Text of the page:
Now that the program is a part of The First Tee organization, the program is hitting the ground running. On June 1, a nine-week summer program is starting at the four golf courses, and www.thefirstteecentralmississippi.org will have information on signing up.
The First Tee of Central Mississippi is open to kids from ages 7 to 18. The program is going to partner up with physical-education teachers in the area to begin teaching kids about the game of golf and work with local afterschool programs such as the YMCA to help teach.
Lisa Hill, who is the program director, explained at the press conference that volunteers, equipment, donations and giving time are needed to help the program be successful. The First Tee of Central Mississippi is a nonprofit program.
For more information, visit the website, www.thefirsteecentralmississippi.org. The program is on Facebook (The First Tee of Central Mississippi), Instagram (@TheFirstTeeCentalMS), Snapchat (@TheFirstTeeMS) and Twitter (@TheFirstTeeCentralMS).
One of the feel-good stories of the 2010 NFL offseason has come to an ugly end seven years later. The San Francisco 49ers signed undrafted free agent Tramaine Brock out of tiny Belhaven University in Jackson, Miss.
On April 6, 2017, Brock was arrested in Santa Clara, Calif., for suspicion of felony domestic violence against his girlfriend. He made bail the next day, and shortly afterwards, San Francisco released him.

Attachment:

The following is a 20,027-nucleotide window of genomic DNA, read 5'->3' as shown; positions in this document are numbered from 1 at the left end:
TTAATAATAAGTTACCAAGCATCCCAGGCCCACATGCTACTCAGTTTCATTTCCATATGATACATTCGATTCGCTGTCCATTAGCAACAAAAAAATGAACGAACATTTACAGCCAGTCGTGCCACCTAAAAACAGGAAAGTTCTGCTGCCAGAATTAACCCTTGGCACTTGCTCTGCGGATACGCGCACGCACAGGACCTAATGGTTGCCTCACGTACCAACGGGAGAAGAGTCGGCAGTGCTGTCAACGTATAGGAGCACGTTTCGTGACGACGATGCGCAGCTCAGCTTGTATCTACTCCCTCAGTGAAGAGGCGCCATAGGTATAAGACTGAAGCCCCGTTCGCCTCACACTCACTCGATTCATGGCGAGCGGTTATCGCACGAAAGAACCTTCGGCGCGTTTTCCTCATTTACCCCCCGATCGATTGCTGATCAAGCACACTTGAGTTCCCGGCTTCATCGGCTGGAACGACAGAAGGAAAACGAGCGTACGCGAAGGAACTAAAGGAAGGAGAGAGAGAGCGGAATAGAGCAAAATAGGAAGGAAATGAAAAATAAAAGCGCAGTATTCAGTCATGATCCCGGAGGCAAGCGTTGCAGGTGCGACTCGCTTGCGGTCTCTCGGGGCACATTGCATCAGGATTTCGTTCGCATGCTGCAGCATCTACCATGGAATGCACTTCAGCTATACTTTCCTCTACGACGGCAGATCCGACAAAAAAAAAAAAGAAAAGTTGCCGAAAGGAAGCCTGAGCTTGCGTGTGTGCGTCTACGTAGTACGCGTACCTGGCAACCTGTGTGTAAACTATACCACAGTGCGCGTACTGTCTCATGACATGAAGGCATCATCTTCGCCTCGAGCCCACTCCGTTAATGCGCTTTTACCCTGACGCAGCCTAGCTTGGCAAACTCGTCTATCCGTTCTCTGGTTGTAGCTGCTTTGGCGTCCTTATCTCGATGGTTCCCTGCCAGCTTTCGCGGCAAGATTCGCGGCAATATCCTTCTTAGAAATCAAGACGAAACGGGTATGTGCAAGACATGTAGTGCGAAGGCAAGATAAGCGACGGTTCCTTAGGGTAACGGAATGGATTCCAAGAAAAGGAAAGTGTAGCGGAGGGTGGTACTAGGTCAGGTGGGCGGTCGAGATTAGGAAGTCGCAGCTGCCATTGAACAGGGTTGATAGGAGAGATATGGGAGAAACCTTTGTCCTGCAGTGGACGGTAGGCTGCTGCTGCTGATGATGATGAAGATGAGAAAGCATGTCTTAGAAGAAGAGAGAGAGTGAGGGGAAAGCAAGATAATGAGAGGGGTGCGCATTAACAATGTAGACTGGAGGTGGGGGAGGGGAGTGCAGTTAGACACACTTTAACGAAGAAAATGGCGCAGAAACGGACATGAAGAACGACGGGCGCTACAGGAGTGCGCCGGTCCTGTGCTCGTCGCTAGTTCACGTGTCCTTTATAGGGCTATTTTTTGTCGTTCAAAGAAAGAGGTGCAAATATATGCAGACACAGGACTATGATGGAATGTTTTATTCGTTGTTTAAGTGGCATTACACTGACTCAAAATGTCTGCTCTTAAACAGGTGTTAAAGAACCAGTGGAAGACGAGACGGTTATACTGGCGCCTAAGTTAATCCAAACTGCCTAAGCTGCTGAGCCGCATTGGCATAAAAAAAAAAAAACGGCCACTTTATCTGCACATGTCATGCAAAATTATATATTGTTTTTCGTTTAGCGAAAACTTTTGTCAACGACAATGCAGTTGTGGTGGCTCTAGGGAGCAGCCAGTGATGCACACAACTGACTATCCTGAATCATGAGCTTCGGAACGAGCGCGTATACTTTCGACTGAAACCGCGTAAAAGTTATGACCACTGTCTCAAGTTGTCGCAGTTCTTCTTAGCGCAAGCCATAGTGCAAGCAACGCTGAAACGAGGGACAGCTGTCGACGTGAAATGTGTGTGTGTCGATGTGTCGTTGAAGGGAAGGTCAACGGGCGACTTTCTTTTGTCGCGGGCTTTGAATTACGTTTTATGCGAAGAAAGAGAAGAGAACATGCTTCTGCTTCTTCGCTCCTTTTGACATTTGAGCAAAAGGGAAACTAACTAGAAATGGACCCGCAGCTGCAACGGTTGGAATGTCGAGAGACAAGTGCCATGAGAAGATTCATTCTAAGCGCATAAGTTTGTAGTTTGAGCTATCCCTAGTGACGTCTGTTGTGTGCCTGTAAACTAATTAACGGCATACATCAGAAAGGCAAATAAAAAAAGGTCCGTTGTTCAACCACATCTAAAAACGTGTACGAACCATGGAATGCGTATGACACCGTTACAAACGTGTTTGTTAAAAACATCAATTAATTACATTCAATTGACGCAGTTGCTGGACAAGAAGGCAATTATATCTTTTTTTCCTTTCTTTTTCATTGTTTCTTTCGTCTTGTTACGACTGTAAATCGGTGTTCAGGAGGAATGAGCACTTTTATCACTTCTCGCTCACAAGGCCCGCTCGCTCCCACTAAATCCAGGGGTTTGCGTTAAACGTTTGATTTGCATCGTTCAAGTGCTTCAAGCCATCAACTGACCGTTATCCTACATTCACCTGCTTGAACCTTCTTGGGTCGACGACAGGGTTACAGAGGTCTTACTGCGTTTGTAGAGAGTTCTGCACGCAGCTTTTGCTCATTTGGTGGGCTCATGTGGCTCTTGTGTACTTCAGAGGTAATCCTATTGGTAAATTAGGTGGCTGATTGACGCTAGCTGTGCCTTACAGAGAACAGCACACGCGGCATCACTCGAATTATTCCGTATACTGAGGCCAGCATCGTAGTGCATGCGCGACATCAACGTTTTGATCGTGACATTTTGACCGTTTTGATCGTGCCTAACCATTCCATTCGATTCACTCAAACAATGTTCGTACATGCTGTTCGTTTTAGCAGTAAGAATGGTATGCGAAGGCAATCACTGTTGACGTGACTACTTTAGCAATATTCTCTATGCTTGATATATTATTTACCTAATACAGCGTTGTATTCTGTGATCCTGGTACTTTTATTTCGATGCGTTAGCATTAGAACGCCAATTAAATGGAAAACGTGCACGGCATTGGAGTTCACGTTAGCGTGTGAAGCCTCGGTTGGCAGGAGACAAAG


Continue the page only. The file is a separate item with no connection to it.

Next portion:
Brock’s arrest happens to be the first major off-the-field incident for the new regime of General Manager John Lynch and Head Coach Kyle Shanahan. It is the third new coach in San Francisco in the last three years. They wasted no time in releasing the player.
Before Brock, no player in the history of Belhaven football had played in the NFL, and his road wasn’t the typical path.
He played at Long Beach High School in Gulfport, Miss., and then at Mississippi Gulf Coast Community College. He signed with the University of Minnesota after two years at MGCCC but left Minnesota after being suspended for academic ineligibility. He went from Big Ten-conference school Minnesota to tiny NAIA Belhaven.
Brock played his senior year with the Blazers but went undrafted in the 2010. He ended up signing with the 49ers and landed on the practice squad after training camp. In his rookie NFL season, Brock appeared in three games and made just three tackles.
The former Belhaven star played in 11 games in the following year and recorded his first career interception. He would play in all 16 games in the 2012 season and forced his first career fumble that season. The 49ers also reached Super Bowl XLVII that year but ended up losing to the Baltimore Ravens.
Brock had his best season as a professional thus far in 2013, with five interceptions, 13 defended passes and a touchdown. He played in all 16 games and started in seven during the season, which is also the first time that he started in the NFL.
Injuries derailed the Gulfport native’s 2014 season as he played in just three games with only two starts. Brock bounced back in 2015 with 15 starts in 15 games played with three interceptions.